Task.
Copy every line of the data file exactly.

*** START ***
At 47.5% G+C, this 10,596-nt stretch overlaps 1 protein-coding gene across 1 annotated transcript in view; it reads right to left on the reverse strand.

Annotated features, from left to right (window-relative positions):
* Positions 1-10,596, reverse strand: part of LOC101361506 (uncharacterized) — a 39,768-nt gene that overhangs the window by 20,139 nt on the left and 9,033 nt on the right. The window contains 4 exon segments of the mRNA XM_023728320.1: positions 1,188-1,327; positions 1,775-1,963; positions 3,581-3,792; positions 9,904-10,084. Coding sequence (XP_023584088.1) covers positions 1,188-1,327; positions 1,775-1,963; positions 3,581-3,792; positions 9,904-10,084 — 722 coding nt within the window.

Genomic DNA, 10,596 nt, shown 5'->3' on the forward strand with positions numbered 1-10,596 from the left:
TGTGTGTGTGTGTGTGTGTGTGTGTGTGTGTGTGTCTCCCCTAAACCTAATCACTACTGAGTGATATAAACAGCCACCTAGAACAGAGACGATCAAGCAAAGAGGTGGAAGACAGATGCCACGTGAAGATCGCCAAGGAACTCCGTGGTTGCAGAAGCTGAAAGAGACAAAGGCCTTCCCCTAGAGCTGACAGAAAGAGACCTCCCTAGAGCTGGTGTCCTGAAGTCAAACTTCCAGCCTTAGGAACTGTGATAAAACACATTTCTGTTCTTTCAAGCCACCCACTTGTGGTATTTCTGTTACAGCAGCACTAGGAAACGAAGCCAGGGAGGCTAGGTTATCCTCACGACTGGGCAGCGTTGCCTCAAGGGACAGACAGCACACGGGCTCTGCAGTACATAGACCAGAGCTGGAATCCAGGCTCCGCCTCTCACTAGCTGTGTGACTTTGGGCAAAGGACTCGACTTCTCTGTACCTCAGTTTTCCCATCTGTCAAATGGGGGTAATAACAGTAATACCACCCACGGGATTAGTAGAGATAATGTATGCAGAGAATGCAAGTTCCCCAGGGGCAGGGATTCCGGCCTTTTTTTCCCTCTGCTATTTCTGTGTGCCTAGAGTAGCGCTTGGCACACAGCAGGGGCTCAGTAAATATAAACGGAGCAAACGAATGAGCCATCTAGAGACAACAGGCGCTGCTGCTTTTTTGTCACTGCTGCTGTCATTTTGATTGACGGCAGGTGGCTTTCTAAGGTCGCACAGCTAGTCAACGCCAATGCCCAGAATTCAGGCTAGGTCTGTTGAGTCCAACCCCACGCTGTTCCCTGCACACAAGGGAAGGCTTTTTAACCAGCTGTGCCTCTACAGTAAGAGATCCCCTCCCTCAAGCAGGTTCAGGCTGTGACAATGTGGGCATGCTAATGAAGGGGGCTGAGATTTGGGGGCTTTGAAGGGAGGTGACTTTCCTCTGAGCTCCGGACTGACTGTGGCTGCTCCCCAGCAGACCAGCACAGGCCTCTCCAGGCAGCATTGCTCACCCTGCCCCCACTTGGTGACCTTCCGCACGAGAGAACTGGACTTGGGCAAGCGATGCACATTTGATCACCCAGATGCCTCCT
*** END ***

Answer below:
At 47.5% G+C, this 10,596-nt stretch overlaps 1 protein-coding gene across 1 annotated transcript in view; it reads right to left on the reverse strand.

Annotated features, from left to right (window-relative positions):
* Positions 1-10,596, reverse strand: part of LOC101361506 (uncharacterized) — a 39,768-nt gene that overhangs the window by 20,139 nt on the left and 9,033 nt on the right. The window contains 4 exon segments of the mRNA XM_023728320.1: positions 1,188-1,327; positions 1,775-1,963; positions 3,581-3,792; positions 9,904-10,084. Coding sequence (XP_023584088.1) covers positions 1,188-1,327; positions 1,775-1,963; positions 3,581-3,792; positions 9,904-10,084 — 722 coding nt within the window.

Genomic DNA, 10,596 nt, shown 5'->3' on the forward strand with positions numbered 1-10,596 from the left:
TGTGTGTGTGTGTGTGTGTGTGTGTGTGTGTGTGTCTCCCCTAAACCTAATCACTACTGAGTGATATAAACAGCCACCTAGAACAGAGACGATCAAGCAAAGAGGTGGAAGACAGATGCCACGTGAAGATCGCCAAGGAACTCCGTGGTTGCAGAAGCTGAAAGAGACAAAGGCCTTCCCCTAGAGCTGACAGAAAGAGACCTCCCTAGAGCTGGTGTCCTGAAGTCAAACTTCCAGCCTTAGGAACTGTGATAAAACACATTTCTGTTCTTTCAAGCCACCCACTTGTGGTATTTCTGTTACAGCAGCACTAGGAAACGAAGCCAGGGAGGCTAGGTTATCCTCACGACTGGGCAGCGTTGCCTCAAGGGACAGACAGCACACGGGCTCTGCAGTACATAGACCAGAGCTGGAATCCAGGCTCCGCCTCTCACTAGCTGTGTGACTTTGGGCAAAGGACTCGACTTCTCTGTACCTCAGTTTTCCCATCTGTCAAATGGGGGTAATAACAGTAATACCACCCACGGGATTAGTAGAGATAATGTATGCAGAGAATGCAAGTTCCCCAGGGGCAGGGATTCCGGCCTTTTTTTCCCTCTGCTATTTCTGTGTGCCTAGAGTAGCGCTTGGCACACAGCAGGGGCTCAGTAAATATAAACGGAGCAAACGAATGAGCCATCTAGAGACAACAGGCGCTGCTGCTTTTTTGTCACTGCTGCTGTCATTTTGATTGACGGCAGGTGGCTTTCTAAGGTCGCACAGCTAGTCAACGCCAATGCCCAGAATTCAGGCTAGGTCTGTTGAGTCCAACCCCACGCTGTTCCCTGCACACAAGGGAAGGCTTTTTAACCAGCTGTGCCTCTACAGTAAGAGATCCCCTCCCTCAAGCAGGTTCAGGCTGTGACAATGTGGGCATGCTAATGAAGGGGGCTGAGATTTGGGGGCTTTGAAGGGAGGTGACTTTCCTCTGAGCTCCGGACTGACTGTGGCTGCTCCCCAGCAGACCAGCACAGGCCTCTCCAGGCAGCATTGCTCACCCTGCCCCCACTTGGTGACCTTCCGCACGAGAGAACTGGACTTGGGCAAGCGATGCACATTTGATCACCCAGATGCCTCCT